There are currently two different licences here in the UK and two methods that are used to get close enough to the fox. Firstly though, you will need to fit a Police approved safe into your house in order to hold your guns when they are not in use.
You will need another safe or separate lockable compartment within your gun safe for your ammunition if you have firearms ammunition. Your safe(s) will need to be inspected by the Police before a certificate is issued. Applications for both shotgun and firearm certificates can be obtained from your local police constabulary.
This is the easiest to obtain and will allow you to use a shotgun providing it is safe to do so on land that you own or have permission to shoot on. A suitably powerful load in a 12 bore shotgun would be the most suitable thing to use against a fox. Before attempting to shoot a fox, you should firstly be proficient in the use of the shotgun of course. Safety should take priority and I would advise you strongly to enrol in a local shooting club to become proficient before you apply for your certificate.
Firearms licences are much harder to get than a shotgun certificate. You are required to have good reasons to possess the weapon, suitable knowledge and suitable land to shoot on with permission of the land owner. There are Police checks and a short interview. The land on which you are intending to shoot on needs to be approved by the Police so that they can ensure it is not too dangerous to shoot there. Most Police forces recommend at least a .243 calibre rifle for fox control but without prior experience, you may struggle to get this size weapon without ‘graduating' from a smaller calibre .17HMR or .22 calibre first. There are many people shooting foxes with these calibres if you look on some of the shooting forums, again providing the correct type of ammunition is used. The most important thing to remember is your backstop. Every time you shoot, there should always be solid ground behind the target. Bullets can travel for miles and shooting at a fox in front of a hedge for example isn't worth even thinking about, however many chickens the fox has killed.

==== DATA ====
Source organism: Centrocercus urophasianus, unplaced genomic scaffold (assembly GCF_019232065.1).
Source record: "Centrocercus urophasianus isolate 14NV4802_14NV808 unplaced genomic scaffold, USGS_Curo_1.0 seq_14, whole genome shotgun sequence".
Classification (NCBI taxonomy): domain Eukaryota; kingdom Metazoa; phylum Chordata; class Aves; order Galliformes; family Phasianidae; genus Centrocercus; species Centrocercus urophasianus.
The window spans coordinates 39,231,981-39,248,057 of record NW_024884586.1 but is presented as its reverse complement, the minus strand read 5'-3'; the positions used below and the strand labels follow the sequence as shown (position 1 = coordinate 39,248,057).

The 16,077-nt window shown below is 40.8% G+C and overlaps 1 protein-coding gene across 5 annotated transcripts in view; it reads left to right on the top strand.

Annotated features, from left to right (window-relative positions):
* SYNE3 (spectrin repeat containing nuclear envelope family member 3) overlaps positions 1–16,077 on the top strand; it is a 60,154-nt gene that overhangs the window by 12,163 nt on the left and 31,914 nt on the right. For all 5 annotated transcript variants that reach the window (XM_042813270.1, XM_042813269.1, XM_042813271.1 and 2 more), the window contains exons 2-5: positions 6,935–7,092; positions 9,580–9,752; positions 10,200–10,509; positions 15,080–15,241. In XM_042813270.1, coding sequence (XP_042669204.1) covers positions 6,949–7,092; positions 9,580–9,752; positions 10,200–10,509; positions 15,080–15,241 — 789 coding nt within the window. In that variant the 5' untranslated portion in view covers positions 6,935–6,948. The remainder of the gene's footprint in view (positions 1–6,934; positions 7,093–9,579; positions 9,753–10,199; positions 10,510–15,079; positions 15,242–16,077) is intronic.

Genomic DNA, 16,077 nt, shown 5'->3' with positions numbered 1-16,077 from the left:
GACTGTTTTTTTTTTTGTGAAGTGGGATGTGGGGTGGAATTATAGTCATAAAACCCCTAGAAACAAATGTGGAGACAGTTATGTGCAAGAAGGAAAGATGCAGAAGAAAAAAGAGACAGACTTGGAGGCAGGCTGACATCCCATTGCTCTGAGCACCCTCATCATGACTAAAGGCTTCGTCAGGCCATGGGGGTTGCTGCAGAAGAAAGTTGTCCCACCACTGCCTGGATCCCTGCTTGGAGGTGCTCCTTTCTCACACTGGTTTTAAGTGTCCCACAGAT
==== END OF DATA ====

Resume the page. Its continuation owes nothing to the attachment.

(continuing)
If you decide to go down either route, it is a good idea to get suitable insurance to cover both you and 3rd parties. In the UK, the Sportsman's Association or BASC both offer shooting insurance with membership. All in all this is serious stuff and not a cheap option for fox control, however if you own a smallholding or farm, you will probably find it very worthwhile as you can control vermin such as rats and rabbits in addition to foxes. A good shotgun or rifle will last a lifetime so spreading the cost out it isn't such an expense after all.
There are two common methods of shooting and ways to lure a fox in close enough to shoot.
Lamping is the most popular method used for Fox control. A powerful torch is used and a fox 'call'. The call is supposed to sound like an animal in distress that is about to die. The fox will come out and keep moving in closer to the sound of the caller. The lamp can be switched on and off at regular intervals to see whether a fox is coming closer. Once the fox is in range, a safe, clean shot can be taken to dispatch the fox. Foxes that are regularly lamped or that get away will become 'lamp shy' and it is for this reason that different coloured filters are available for the lamp to give a different coloured light.
Part of a dead rabbit or similar bait is usually left near the location of the visiting fox. For example: outside the chicken run in a position where it is safe to shoot the fox. When the bait is taken for a couple of nights, it's time to wait for the next visit. This can mean waiting up all night though so there are a couple of techniques used to get a good idea of when the fox is visiting. By using an alarm clock fitted with a battery, you can determine the time the fox visits. Place a string securely around the bait and tie the string to one end of the battery. Fix the alarm clock to something solid. When the fox carries the bait off, it pulls the battery out of the alarm clock, stopping the clock. You will find the fox comes back at a very similar time most nights so you can be waiting for him the next time he comes for the bait.